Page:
By the time they came to record Psi-Fi it seems that Seventh Wave were suffering something of an identity crisis. The back of the album sleeve depicted Elliott, O'Connor and producer Neil Richmond decked out in glitzy costumes and face paint suggesting they had jumped on the 70’s glam-rock bandwagon. And this time rather than it being a two man effort they brought in a host of guest musicians that included Hugh Banton (Van Der Graaf Generator), Pete Lemer (Mike Oldfield) and Steve Cook (Gilgamesh). Ironically, with the exception of bass player Cook, the guests duplicated the contributions of Elliott and O'Connor (keys, vocals and percussion) suggesting that the music was intended to be reproduced live utilising a full band (minus a guitarist of course).
If there was an identity crisis as I suggested earlier then it also carried through to the music on Psi-Fi. Although there were fewer tracks this time around (10 in total), overall the album was a more fragmented affair with quirky pop and funk tunes rubbing shoulders with prog-rock extravaganzas. Compare the opening and closing tracks for example where the bubbly vitality of Return To Foreverland is in stark contrast to the epic grandeur of the exotically titled Star Palace Of The Sombre Warrior. Whilst retaining the pomp and grandeur of the first album, it seems that Queen and David Bowie had gate crashed the party.
Although Star Palace may have been the single best thing ever recorded by Seventh Wave, overall Psi-Fi for me didn’t reach the dizzy heights of Things To Come. Perhaps the lasting legacy of Psi-Fi is that it was a pre-curser of the synth-pop boom that would follow a few years later with the emergence of bands like Ultravox, OMD and later the Pet Shop Boys. The lively Manifestations for example is very much a forerunner of The Buggles’ Video Killed The Radio Star whilst there is also similarities between Seventh Wave and Howard Jones both in the vocal department and in the harmonious fusion of upbeat pop and keyboard based prog.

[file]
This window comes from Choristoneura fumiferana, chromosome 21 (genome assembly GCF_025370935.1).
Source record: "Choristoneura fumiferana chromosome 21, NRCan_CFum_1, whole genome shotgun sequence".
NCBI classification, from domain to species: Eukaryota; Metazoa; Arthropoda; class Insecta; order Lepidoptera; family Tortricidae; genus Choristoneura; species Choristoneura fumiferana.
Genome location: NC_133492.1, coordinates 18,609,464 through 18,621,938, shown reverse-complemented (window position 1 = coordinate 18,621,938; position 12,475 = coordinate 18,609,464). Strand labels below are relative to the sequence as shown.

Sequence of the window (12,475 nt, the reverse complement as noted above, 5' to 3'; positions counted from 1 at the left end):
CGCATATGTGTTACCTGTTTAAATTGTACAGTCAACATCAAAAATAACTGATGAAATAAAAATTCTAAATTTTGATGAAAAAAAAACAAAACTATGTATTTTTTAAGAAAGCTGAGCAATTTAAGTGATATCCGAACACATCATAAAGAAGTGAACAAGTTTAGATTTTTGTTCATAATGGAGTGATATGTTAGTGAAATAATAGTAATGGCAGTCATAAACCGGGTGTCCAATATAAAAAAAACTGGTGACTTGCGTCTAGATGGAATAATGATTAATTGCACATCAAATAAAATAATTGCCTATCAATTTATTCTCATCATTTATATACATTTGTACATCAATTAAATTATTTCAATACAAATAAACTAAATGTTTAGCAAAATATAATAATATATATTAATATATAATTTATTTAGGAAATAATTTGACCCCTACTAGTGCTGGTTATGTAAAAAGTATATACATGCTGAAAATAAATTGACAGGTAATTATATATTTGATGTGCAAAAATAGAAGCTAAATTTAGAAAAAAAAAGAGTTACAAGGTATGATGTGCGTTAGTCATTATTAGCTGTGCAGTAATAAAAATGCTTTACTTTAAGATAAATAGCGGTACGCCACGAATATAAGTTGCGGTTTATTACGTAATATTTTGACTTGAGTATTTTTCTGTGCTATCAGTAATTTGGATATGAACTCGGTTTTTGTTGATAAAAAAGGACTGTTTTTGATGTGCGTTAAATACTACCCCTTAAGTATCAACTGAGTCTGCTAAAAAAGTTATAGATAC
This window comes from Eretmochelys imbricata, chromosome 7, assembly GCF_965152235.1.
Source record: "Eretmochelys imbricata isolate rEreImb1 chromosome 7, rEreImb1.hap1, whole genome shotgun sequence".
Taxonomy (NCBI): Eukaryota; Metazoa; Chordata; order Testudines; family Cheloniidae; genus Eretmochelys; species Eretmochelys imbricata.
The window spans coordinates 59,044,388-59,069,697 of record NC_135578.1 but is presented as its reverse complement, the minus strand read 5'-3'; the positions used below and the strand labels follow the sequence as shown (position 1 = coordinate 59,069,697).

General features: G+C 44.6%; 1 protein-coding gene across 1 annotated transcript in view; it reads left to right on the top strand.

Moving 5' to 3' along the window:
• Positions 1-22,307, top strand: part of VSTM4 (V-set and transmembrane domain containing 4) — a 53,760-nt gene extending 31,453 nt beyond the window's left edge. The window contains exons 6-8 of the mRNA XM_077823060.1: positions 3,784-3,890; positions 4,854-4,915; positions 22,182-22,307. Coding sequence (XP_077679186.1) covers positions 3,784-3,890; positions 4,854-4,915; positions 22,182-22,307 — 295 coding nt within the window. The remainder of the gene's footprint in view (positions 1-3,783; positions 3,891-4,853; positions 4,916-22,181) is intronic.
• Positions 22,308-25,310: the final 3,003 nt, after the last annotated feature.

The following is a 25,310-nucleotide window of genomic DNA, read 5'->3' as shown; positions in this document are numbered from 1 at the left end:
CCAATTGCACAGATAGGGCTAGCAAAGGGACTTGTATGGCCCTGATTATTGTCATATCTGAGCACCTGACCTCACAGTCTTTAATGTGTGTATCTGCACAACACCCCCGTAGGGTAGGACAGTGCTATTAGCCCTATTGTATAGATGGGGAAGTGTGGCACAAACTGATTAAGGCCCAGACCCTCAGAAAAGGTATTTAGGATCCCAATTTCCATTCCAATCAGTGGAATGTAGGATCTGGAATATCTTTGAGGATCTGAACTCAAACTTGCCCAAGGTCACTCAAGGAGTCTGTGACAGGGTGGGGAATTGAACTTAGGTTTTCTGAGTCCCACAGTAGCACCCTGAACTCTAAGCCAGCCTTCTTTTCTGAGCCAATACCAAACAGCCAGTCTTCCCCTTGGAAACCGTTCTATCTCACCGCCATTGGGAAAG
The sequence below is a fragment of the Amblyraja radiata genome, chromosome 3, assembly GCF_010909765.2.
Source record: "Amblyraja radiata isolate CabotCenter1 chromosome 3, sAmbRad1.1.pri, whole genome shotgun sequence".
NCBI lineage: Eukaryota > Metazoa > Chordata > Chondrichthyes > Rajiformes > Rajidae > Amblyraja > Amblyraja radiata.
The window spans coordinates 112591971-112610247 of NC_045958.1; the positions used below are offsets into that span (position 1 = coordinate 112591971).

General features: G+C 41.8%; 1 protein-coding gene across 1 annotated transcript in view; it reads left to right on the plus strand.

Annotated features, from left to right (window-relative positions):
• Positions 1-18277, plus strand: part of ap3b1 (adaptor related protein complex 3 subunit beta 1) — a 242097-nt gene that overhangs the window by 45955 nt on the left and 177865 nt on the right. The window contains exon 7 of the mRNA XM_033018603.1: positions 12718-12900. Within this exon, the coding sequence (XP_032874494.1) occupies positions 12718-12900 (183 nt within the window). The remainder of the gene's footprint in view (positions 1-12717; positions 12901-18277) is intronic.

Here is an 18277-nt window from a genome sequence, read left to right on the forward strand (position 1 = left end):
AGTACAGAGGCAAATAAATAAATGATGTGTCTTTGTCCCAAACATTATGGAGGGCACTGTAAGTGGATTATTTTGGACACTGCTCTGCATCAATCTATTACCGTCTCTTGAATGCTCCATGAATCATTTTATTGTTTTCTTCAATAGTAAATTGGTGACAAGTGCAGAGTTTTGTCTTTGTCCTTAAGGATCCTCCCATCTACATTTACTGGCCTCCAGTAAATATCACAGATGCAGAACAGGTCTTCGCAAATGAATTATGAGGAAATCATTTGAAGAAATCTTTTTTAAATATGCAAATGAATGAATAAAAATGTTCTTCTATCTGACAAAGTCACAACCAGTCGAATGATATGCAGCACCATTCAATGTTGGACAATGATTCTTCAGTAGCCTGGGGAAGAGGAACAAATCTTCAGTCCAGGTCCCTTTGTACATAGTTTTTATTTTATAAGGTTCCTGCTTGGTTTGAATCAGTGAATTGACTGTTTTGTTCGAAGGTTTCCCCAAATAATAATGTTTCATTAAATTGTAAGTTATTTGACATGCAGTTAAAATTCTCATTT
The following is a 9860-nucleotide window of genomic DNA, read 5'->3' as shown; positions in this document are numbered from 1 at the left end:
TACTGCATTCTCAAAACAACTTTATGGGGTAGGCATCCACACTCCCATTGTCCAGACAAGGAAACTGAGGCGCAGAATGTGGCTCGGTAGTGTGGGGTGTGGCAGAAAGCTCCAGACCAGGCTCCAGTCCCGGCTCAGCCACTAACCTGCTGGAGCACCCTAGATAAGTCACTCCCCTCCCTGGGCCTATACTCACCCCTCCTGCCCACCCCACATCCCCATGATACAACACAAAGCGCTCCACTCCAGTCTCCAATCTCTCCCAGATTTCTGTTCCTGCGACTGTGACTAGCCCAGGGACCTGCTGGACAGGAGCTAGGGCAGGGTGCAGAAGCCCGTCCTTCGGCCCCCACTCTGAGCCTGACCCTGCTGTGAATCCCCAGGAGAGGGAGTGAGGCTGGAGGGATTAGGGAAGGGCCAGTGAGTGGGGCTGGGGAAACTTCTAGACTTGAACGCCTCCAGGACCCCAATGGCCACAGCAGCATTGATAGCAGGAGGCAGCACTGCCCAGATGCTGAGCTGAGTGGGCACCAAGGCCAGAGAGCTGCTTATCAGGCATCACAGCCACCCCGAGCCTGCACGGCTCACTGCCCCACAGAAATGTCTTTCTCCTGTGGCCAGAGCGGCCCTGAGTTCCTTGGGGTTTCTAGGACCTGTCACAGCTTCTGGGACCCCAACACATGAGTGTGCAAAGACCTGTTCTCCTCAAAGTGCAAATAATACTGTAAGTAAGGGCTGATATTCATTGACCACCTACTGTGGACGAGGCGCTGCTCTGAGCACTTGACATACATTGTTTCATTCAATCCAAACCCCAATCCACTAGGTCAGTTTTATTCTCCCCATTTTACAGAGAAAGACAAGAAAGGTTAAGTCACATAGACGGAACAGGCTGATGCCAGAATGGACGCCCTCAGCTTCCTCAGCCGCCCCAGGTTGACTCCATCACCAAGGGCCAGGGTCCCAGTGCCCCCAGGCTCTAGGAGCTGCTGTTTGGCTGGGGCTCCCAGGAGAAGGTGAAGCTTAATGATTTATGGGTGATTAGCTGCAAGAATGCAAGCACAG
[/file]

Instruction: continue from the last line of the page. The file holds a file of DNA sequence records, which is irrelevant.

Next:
There’s no telling in which direction Seventh Wave would have developed had they stayed the distance. In a recent interview Elliot relates a story whereby they were approached by Peter Gabriel to become his backing band when he originally left Genesis but this fell through when the increasingly unreliable O'Connor failed to show for the audition. Although it’s impossible to predict how long the band’s career would have lasted had circumstances been different, I find it hard to imagine how they could have ever bettered Things To Come. Re-mastered from the original studio tapes, this 2CD digipack retailing at a tantalisingly low price is an excellent reminder of one of the most innovative but shamefully overlooked bands of the 70’s.
by Geoff Feakes
1. Return To Foreverland - 3:52
2. Roads To Rome - 3:18
3. Manifestations - 5:41
4. Loved By You - 2:55
5. Only The Beginning - 8:03
6. Aether Anthem - 1:26
7. Astral Animal - 3:12
8. El Tooto - 2:12
9. Camera Obscura - 9:01
10.Star Palace Of The Sombre Warrior - 5:42
11.Manifestations - 2:59
12.Only The Beginning - 3:44
All songs by Ken Elliott except tracks #8 co-written with Neil Richmond
Bonus Tracks 11-12
*Ken Elliott - Vocals, Multi-Keyboards, Synthesizers, Pedals, Percussion
*Kieran O'Connor - Drums, Multi-Percussion, Vocals
*Hugh Banton - Organ, Mellotron, Arp Synthesizer
*Steve Cook - Electric Bass
*Rob Elliott - Vocals
*Tony Elliott - Bongos, Vocals
*Brian Gould - Organ, Crumar Stringman
*Pepi Lemer - Vocals
*Pete Lemer - Arp Synthesizer, Rmi, Crumar Piano
*Tony Utah - Multi-Percussion